Written from the standpoint of drug trials, this article discusses the advantage of single-subject over group designs and factors that influence the appropriateness of controlled single-subject trials. Heavy emphasis is placed on the control aspect in this design.

  • 8. Keating JC. Toward an experimental chiropractic: time-series designs. J Manipulative Physiol Ther 1985; 8 (4): 229-38.

    This article emphasizes the responsibility of the chiropractic profession to develop an experimental data-base. Time-series designs are discussed as a viable experimental strategy. The methods of time-series designs (TSD's) and variations of them are explained with an emphasis on chiropractic application. The discussions and examples provided made this article essential for the understanding of TSD's and their place in chiropractic.

  • 9. Meeker WC. Research in the chiropractic office. California Chiropractic Association 1995; January: 17-19.

    Dr. Meeker nicely summarizes the concepts concerning single subject time-series designs. Not only is the reader introduced to the design, but he is also guided step-by-step through the process of conducting a study and how to write it. This article is an excellent starting point for learning about single subject design

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  • 10. Sandvik L. Single-case studies form a statisticians point of view. Scand J Gastroenterol Suppl 1988; 147: 38-9.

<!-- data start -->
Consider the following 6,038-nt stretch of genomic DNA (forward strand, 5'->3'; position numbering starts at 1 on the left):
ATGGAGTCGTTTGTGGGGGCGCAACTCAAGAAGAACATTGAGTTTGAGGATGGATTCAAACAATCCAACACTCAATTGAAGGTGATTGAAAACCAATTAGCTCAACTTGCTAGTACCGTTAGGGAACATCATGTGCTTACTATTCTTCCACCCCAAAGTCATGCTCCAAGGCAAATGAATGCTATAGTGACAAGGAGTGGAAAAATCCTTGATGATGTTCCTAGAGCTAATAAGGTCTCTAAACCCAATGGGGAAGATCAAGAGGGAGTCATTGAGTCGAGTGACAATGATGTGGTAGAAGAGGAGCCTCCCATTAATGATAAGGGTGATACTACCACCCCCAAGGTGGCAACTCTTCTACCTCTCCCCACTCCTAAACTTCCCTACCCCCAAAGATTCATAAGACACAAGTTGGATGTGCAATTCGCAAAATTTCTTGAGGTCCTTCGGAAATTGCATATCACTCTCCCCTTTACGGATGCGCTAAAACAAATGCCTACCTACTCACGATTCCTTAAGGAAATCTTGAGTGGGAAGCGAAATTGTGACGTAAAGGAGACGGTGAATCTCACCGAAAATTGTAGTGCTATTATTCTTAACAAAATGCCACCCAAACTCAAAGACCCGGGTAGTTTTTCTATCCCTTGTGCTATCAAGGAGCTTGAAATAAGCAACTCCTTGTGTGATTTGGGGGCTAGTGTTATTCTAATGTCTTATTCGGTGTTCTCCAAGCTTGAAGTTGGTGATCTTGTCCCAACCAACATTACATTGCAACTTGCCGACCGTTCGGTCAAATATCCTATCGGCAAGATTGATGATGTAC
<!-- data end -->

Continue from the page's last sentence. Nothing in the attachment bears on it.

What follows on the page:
This article offers a "to the point" description of a single-case study. The author points out their statistical short comings but concludes that single-case studies may be a valuable tool in medical practice.

  • 11. Barlow DH, Hersen M. Single case experimental designs strategies for studying behavior changes. 2nd ed. New York: Pergamon Press, 1984.

    This monograph discusses various designs for single-case studies and is meant to be a source of guidelines for their use in applied settings. Many examples of graphs and tables which simplify results are included. This book is indexed by subject and by author and has an extensive list of references.

  • 12. Barlow BH, Hayes SC, Nelson RO. The scientist practitioner research and accountability in clinical and educational settings. New York: Perfamon Press, 1984

    The authors have organized their monograph into three sections. The first, concerned with the introduction of the scientist- practitioner, provides a historical perspective and discusses the role of the model in today's practice. The second section concentrates on measures while section three focuses on strategies and designs. Issues, ethics and clinical replications are also discussed. Author and subject indexes are provided.

  • 13. Kazdin AE. Single-case research designs: methods for clinical and applied setting. New York: Oxford University Press, 1982.

    This monograph emphasizes methodology. Single-subject research design options are presented to exemplify the wide range of uses in research. Also presented are the limitations and problems of this type of design. Included are two appendixes concerning visual and statistical analysis and two indexes by author and by subject.

  • 14. Keating JC, et al. Intrasubject experimental designs in osteopathic medicine: applications in clinical practice. J Am Osteopath Assoc. 1985; 85 (3): 192-203.